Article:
St Michael’s underwent a number of renovations in the 19th century, by James Elmes in 1820, William Butterfield in 1866 and Ewan Christian in 1894. Their work was lost on July 23, 1944 when the church was hit by a V1 flying bomb, leaving only its walls and tower.
Services continued in the remaining shell until 1955. A proposal by the diocese to demolish the walls and preserve the tower only was successfully opposed by the City of London Corporation, and the church restored by Elidir Davies between 1966 and 1968. It is the last City church to be restored. St Michael’s was opened by The Duke of Edinburgh on December 19, 1968 as Headquarters of the Mission to Seamen (now Mission to Seafarers), an Anglican organisation that supports chaplains in ports around the world.
St Michael’s is rectangular in plan, with only the west front on College Hill being slightly out of true. Before the Second World War the south front was hemmed in by buildings. Following bomb damage, these buildings were cleared and Whittington Garden laid out on their site, so that St Michael’s main façade is now on the south, along Upper Thames Street. The south front is faced with Portland stone and has six round-headed windows with cherub keystones. The less prominent north and east fronts are of brick. The roof is balustraded.
Entrance is through the tower in the south west corner. This has a round headed window at the lowest level, then a circular window, then a square headed belfry window. At the top is a pierced parapet with square urns on the corners. The stone spire was designed by Nicholas Hawksmoor and is similar to those of St Stephen Walbrook, St James Garlickhythe and, to a lesser extent, the west towers of St Paul’s Cathedral. It is an open octagon formed by eight Ionic columns, each with its own entablature and topped by an urn. Above this is another, smaller, octagon with another eight columns with urns. Above the second octagon is a tiny dome surmounted by a pennant vane. The height of the tower and steeple is 128 ft.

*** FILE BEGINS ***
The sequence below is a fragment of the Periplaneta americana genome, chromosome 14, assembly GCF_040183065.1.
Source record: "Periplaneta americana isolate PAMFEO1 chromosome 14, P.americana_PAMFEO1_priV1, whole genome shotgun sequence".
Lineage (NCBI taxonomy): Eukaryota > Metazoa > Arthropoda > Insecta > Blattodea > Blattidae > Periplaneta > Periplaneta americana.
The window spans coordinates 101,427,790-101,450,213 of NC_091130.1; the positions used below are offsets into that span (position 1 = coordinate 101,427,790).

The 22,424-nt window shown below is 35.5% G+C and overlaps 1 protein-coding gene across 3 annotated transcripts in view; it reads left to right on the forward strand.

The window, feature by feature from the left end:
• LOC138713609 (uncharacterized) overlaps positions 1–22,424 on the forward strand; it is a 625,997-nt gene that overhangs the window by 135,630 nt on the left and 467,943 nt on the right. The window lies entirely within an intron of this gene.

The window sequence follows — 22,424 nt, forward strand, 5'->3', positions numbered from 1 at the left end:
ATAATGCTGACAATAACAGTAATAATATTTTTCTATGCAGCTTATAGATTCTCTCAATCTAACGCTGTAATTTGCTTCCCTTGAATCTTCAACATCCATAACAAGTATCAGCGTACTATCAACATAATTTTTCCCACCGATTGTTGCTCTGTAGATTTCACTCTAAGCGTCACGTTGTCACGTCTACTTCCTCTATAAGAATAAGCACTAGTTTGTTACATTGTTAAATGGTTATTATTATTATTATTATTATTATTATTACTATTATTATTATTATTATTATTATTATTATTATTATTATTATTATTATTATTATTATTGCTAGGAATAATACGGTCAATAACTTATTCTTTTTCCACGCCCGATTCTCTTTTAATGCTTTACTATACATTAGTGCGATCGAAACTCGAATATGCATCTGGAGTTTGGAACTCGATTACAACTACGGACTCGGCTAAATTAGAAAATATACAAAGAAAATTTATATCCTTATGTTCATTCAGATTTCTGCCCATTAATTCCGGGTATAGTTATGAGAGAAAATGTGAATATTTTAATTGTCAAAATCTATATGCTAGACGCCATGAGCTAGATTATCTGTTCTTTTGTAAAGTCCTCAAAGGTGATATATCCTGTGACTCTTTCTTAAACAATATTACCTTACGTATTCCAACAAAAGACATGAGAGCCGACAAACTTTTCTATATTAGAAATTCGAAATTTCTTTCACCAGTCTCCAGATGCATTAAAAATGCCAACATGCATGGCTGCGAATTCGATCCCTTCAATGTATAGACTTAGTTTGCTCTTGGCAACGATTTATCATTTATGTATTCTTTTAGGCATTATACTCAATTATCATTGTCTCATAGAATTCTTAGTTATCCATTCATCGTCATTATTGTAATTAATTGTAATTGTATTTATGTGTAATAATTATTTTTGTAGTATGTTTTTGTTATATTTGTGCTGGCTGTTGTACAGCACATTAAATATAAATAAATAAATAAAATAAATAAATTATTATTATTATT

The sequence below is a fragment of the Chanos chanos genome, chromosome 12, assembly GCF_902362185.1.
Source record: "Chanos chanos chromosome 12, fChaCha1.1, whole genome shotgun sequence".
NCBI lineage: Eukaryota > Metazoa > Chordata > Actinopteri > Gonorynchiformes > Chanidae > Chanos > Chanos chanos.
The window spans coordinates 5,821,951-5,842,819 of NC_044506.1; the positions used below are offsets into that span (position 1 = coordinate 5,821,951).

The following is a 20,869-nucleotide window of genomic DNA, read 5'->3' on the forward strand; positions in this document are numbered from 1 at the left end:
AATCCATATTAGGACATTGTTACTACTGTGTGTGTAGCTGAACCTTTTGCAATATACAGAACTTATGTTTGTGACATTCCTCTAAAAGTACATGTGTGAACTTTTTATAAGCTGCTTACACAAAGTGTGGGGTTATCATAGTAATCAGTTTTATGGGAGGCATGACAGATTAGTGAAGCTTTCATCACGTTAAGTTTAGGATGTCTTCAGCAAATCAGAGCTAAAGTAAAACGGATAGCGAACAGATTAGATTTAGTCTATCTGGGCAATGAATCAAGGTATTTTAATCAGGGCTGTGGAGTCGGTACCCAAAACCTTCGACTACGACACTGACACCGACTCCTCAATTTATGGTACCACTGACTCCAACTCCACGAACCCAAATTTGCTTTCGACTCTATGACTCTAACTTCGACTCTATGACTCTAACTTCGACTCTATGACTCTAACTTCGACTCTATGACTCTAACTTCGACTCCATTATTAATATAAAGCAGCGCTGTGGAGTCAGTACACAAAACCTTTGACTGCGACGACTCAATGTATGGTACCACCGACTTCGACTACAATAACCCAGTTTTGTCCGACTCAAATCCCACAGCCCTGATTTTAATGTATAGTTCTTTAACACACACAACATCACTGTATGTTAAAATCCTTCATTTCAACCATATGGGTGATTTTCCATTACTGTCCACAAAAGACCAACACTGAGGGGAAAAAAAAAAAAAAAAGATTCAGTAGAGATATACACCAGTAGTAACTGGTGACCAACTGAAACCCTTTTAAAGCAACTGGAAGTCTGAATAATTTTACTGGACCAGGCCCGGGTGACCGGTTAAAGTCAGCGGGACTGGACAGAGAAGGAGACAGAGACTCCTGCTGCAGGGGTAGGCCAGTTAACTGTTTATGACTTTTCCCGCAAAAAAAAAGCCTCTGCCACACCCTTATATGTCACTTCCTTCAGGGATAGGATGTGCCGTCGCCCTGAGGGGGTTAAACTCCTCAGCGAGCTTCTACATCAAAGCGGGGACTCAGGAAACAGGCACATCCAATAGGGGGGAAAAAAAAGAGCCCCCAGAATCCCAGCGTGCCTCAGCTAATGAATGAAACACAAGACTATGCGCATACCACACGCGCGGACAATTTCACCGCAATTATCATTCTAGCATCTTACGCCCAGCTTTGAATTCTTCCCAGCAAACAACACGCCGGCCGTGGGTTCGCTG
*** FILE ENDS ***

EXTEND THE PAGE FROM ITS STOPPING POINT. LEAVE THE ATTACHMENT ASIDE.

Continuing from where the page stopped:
St Michael’s interior is partitioned, reflecting the church’s dual purpose. The west of the building, roughly corresponding with the plan to the original 13th century church, accommodates a hall, vestibule and the offices of the Mission to Seafarers.
The chapel is housed in the larger, eastern, part of the church. The east wall includes three stained glass windows designed by John Hayward in 1968. The main window depicts St Michael trampling a red-winged Satan. The windows on either side show the Virgin Mary with the infant Jesus and Adam and Eve with St Gabriel and the serpent. On the south wall, another stained glass window depicts Dick Whittington with his cat.
The reredos is original, with four Corinthian columns and two flaming urns. Before it are 17th century Baroque statues of Moses and Aaron, moved here from All-Hallows-the-Great on that church’s demolition in 1894: the statues’ hands were blown off in the war and have been replaced; Moses previously held a pointer, indicating the Decalogue, while Aaron held a censor - he now raises his hands in a blessing.
Also from All-Hallows-the-Great is the elaborate chandelier, marked "Birmingham 1644". The organ case is a replica of the 1749 organ case taken from All-Hallows-the-Great but destroyed in the War. It houses a Noel Mander organ. In front of the organ gallery is displayed the coat of arms of William III.
The pulpit, communion rails and lectern date from the 17th century, but the rest of the woodwork was made in the 1960s.